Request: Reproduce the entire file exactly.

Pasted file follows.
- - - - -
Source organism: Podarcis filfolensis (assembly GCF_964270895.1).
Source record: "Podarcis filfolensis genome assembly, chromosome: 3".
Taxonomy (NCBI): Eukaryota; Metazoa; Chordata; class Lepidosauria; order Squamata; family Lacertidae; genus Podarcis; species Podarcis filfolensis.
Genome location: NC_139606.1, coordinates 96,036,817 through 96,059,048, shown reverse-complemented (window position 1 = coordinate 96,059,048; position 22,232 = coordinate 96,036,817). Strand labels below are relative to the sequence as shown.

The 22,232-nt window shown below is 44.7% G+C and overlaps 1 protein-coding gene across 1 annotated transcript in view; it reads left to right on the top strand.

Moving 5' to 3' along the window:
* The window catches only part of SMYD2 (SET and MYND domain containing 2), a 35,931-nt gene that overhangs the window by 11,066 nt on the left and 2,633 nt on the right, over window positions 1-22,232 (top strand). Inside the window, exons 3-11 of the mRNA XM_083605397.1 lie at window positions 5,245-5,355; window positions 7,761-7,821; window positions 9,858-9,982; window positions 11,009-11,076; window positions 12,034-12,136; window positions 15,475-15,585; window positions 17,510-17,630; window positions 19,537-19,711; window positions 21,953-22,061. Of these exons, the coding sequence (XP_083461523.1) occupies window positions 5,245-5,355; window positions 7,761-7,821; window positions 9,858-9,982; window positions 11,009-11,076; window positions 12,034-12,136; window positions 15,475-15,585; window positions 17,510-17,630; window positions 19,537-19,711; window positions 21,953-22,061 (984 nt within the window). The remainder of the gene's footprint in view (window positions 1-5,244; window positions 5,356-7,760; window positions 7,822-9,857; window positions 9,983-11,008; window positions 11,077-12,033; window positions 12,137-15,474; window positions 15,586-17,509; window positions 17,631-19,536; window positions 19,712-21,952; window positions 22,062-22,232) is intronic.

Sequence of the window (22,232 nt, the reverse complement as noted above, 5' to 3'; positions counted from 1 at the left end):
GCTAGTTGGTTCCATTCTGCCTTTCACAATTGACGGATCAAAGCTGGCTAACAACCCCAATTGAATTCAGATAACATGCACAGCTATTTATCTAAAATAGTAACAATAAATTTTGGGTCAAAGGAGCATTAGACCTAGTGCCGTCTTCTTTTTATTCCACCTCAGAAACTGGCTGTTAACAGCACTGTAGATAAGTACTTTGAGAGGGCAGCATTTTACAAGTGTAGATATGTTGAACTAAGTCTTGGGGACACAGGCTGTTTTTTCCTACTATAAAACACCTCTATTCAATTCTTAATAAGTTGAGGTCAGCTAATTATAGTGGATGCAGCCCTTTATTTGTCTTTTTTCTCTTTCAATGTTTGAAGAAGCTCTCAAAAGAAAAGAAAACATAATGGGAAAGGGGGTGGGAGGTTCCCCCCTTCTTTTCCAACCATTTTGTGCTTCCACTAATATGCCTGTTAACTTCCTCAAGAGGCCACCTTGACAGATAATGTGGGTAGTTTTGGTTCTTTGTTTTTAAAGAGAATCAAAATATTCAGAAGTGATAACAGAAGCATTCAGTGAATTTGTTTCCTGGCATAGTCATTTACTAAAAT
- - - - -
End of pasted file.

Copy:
Source organism: Podarcis filfolensis (assembly GCF_964270895.1).
Source record: "Podarcis filfolensis genome assembly, chromosome: 3".
Taxonomy (NCBI): Eukaryota; Metazoa; Chordata; class Lepidosauria; order Squamata; family Lacertidae; genus Podarcis; species Podarcis filfolensis.
Genome location: NC_139606.1, coordinates 96,036,817 through 96,059,048, shown reverse-complemented (window position 1 = coordinate 96,059,048; position 22,232 = coordinate 96,036,817). Strand labels below are relative to the sequence as shown.

The 22,232-nt window shown below is 44.7% G+C and overlaps 1 protein-coding gene across 1 annotated transcript in view; it reads left to right on the top strand.

Moving 5' to 3' along the window:
* The window catches only part of SMYD2 (SET and MYND domain containing 2), a 35,931-nt gene that overhangs the window by 11,066 nt on the left and 2,633 nt on the right, over window positions 1-22,232 (top strand). Inside the window, exons 3-11 of the mRNA XM_083605397.1 lie at window positions 5,245-5,355; window positions 7,761-7,821; window positions 9,858-9,982; window positions 11,009-11,076; window positions 12,034-12,136; window positions 15,475-15,585; window positions 17,510-17,630; window positions 19,537-19,711; window positions 21,953-22,061. Of these exons, the coding sequence (XP_083461523.1) occupies window positions 5,245-5,355; window positions 7,761-7,821; window positions 9,858-9,982; window positions 11,009-11,076; window positions 12,034-12,136; window positions 15,475-15,585; window positions 17,510-17,630; window positions 19,537-19,711; window positions 21,953-22,061 (984 nt within the window). The remainder of the gene's footprint in view (window positions 1-5,244; window positions 5,356-7,760; window positions 7,822-9,857; window positions 9,983-11,008; window positions 11,077-12,033; window positions 12,137-15,474; window positions 15,586-17,509; window positions 17,631-19,536; window positions 19,712-21,952; window positions 22,062-22,232) is intronic.

Sequence of the window (22,232 nt, the reverse complement as noted above, 5' to 3'; positions counted from 1 at the left end):
GCTAGTTGGTTCCATTCTGCCTTTCACAATTGACGGATCAAAGCTGGCTAACAACCCCAATTGAATTCAGATAACATGCACAGCTATTTATCTAAAATAGTAACAATAAATTTTGGGTCAAAGGAGCATTAGACCTAGTGCCGTCTTCTTTTTATTCCACCTCAGAAACTGGCTGTTAACAGCACTGTAGATAAGTACTTTGAGAGGGCAGCATTTTACAAGTGTAGATATGTTGAACTAAGTCTTGGGGACACAGGCTGTTTTTTCCTACTATAAAACACCTCTATTCAATTCTTAATAAGTTGAGGTCAGCTAATTATAGTGGATGCAGCCCTTTATTTGTCTTTTTTCTCTTTCAATGTTTGAAGAAGCTCTCAAAAGAAAAGAAAACATAATGGGAAAGGGGGTGGGAGGTTCCCCCCTTCTTTTCCAACCATTTTGTGCTTCCACTAATATGCCTGTTAACTTCCTCAAGAGGCCACCTTGACAGATAATGTGGGTAGTTTTGGTTCTTTGTTTTTAAAGAGAATCAAAATATTCAGAAGTGATAACAGAAGCATTCAGTGAATTTGTTTCCTGGCATAGTCATTTACTAAAAT